Apple (AAPL) 100 to 1 in the Stock Market

Apple

After buying Apple during the depths of the Tech Bubble Bust in 2003 around $6.94, I recently had to sell about ten years later around $700 for a compound annual return over 10 years of 58.5%. Eat your heart out Munger, Buffett, Soros, Graham, Tudor Jones, etc., etc.

And now what? 

Ok, Ok, I live in fantasy.  A friend recently said that he wished he had sold his Apple after buying it last year. Coulda, shoulda, woulda doesn’t advance your skills as an investor. What can we learn A Priori (before the fact) to help us as investors in finding and or managing our investments?  What lessons can be gleaned from Apple’s history? In Part 2: We will begin to prepare our case study file on Apple.

3 responses to “Apple (AAPL) 100 to 1 in the Stock Market

  1. Quite frankly, I don’t think that person who is quoted (whoever it is) is a great investor. Just buying something that goes up in price is not enough. The only way to truly see how “right” you were is to see how much money they actually ultimately produce for the shareholder over time.

    If I always buy a stock for $5, sell at $10, but then a year later, it goes to 0, should I be proud? I made money every single time.

    The risk with letting the market decide how right or wrong you are is that it’s not a good process, because they’re often flat out wrong. So, ultimately, it’s only worth the cash it produces, and then gets into the hand of the shareholder. If I have manager who happen to run a good business, but they find a way to squander away every penny, and for whatever reason an activist cannot “right” the wrong, then the profits are meaningless, because they continually get squandered away. It’s only worth the cash that it truly produces… at least that’s how it is with me. Others are free to do as they see fit.

    Let’s look at 3 things specific to Apple:

    1) The moat… great products/design/etc. can all be argued for. The challenge is that I have, personally, no clue on how enduring those are. I know that Coke’s distribution/scale/psychological (read Munger’s pitch on Coke) moats are suited to standing the test of time to the point where they said that even a “ham sandwich” could run the business. That’s a quality moat, because it’s enduring. I have no idea how long Apple’s moats will last, so I’m probably not the best potential shareholder for them.

    2) The excitement of what they do attracts others – there are significantly more people making phones with similar features today than 5 years ago. Google has an App store, Blackberry has an Android app store emulator, Microsoft has their own platform, and so on. While Apple has some fat margins, I have no idea if they’ll continue into the future.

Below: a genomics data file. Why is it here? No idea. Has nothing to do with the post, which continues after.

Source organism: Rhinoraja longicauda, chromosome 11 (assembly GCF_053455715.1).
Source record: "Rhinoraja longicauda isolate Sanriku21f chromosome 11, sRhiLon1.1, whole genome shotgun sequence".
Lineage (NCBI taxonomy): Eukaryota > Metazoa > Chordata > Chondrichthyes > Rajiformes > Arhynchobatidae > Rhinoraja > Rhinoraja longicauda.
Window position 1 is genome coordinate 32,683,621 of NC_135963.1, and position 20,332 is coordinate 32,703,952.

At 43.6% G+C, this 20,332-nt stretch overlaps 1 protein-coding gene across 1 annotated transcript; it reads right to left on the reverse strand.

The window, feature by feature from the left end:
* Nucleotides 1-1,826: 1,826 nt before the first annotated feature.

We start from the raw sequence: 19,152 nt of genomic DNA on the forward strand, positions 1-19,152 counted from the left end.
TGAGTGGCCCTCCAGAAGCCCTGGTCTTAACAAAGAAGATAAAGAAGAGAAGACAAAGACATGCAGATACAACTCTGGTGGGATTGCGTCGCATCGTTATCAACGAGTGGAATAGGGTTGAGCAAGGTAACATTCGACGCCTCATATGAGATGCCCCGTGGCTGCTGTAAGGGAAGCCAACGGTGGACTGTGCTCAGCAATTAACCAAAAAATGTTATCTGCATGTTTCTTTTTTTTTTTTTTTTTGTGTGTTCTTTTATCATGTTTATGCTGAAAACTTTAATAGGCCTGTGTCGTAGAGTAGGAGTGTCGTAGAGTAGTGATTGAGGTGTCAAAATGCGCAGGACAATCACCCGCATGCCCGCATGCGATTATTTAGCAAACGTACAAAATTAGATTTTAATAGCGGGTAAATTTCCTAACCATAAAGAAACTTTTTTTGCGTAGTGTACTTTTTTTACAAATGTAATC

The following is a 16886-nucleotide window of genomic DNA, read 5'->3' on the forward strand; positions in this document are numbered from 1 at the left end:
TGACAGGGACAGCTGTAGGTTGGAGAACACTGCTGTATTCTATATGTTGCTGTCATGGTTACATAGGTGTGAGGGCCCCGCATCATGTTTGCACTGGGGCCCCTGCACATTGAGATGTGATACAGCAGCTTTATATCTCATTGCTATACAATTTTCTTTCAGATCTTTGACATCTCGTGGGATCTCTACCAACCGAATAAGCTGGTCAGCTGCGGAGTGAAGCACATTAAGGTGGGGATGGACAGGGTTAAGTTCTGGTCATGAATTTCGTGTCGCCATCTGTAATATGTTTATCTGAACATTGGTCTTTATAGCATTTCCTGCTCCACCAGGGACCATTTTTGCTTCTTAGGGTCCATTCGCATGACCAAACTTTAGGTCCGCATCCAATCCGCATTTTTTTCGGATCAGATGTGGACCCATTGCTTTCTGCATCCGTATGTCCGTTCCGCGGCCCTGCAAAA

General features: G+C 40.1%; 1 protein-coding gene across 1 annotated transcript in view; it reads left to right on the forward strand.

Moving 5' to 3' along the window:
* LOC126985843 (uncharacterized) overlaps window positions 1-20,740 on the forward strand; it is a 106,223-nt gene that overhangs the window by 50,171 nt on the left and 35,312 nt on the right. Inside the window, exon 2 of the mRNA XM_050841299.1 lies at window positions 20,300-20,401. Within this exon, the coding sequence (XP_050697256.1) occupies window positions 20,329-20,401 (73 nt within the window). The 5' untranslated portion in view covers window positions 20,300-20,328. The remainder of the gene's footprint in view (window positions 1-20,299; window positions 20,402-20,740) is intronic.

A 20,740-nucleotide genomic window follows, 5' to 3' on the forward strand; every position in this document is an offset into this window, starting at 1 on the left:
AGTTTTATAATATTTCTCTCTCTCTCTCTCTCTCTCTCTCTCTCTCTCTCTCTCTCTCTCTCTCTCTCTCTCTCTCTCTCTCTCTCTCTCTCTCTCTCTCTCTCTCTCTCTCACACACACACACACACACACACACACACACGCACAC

3) I have no idea how well Apple can allocate capital – will they ever shrink their company if that’s the right thing to do? Why do they hold so much cash? Why haven’t they done a giant 1-time dividend? Will they repurchase more shares at a low price than a higher price?

    Maybe Apple will develop a moat that I can understand one day – maybe it’s the App Store and how without scale, you don’t get developers, and without apps that they make, you don’t get users. I could see something there. Maybe this turns into a Coke/Pepsi oligopoly thing with Android/iOS as the 2 choices. I just know that I’m not going to be good at predicting this one and so I’m staying out of it – once it’s built, I might be interested if I like it, but it’s just not my cup of tea right now, and so quite frankly, I don’t care if others made 100x their money on it. I’m happier handicapping my investments, because it limits me to the things I actually have some clue on, not that it’s ever much anyway :)

    Excuse any rudeness.

    • I want to add 1 more item regarding the moat. Even if we had seen that Apple would create something great 10-15 years ago, could we have seen the potential of a moat forming?

      You would have to have predicted the surge in adoption for the digital devices and design/engineering on others. You would have then had to have foreseen the creation of Apps, then an “App Store,” and so on. Even with the first iPhone, a lot of things were browser based – they didn’t yet focus on creating Apps.

      In most of these businesses, we’re buying future earnings, and a moat is so valuable for that reason. Just because a firm earned $20 in profit this year and you paid 5x earnings doesn’t say much, because those earnings could mean-revert as competition enters the market place. Once those $20 of earnings suddenly drop to a “normalized” $3, your purchase price is now at something like 30x earnings. The point is that there are a lot of variables involved and so at least for someone with my limited knowledge, there is too much speculation with Apple back at that time, even at those prices. Even if it was a Graham net-net, I’d have no way of knowing that capital would be allocated wisely and/or profitability would return, because there’s always the risk of the company staying in operation till every dollar in the bank account has been spent. In the world of private businesses, they’re far more likely to shut down long before the cash is depleted. The shareholders aren’t just an external “nuisance” every 3 months on the quarterly call there.

  2. Thanks, excellent posts. Apple is an unusual situation where you have the intrinsic value moving higher than the price for many years before the price then caught up and perhaps surpassed the IV. However, unless you had some special insight/knowledge into the technology and/or Steve Jobs, I don’t see how you could have foreseen Apple’s tremendous success.
    See next post.

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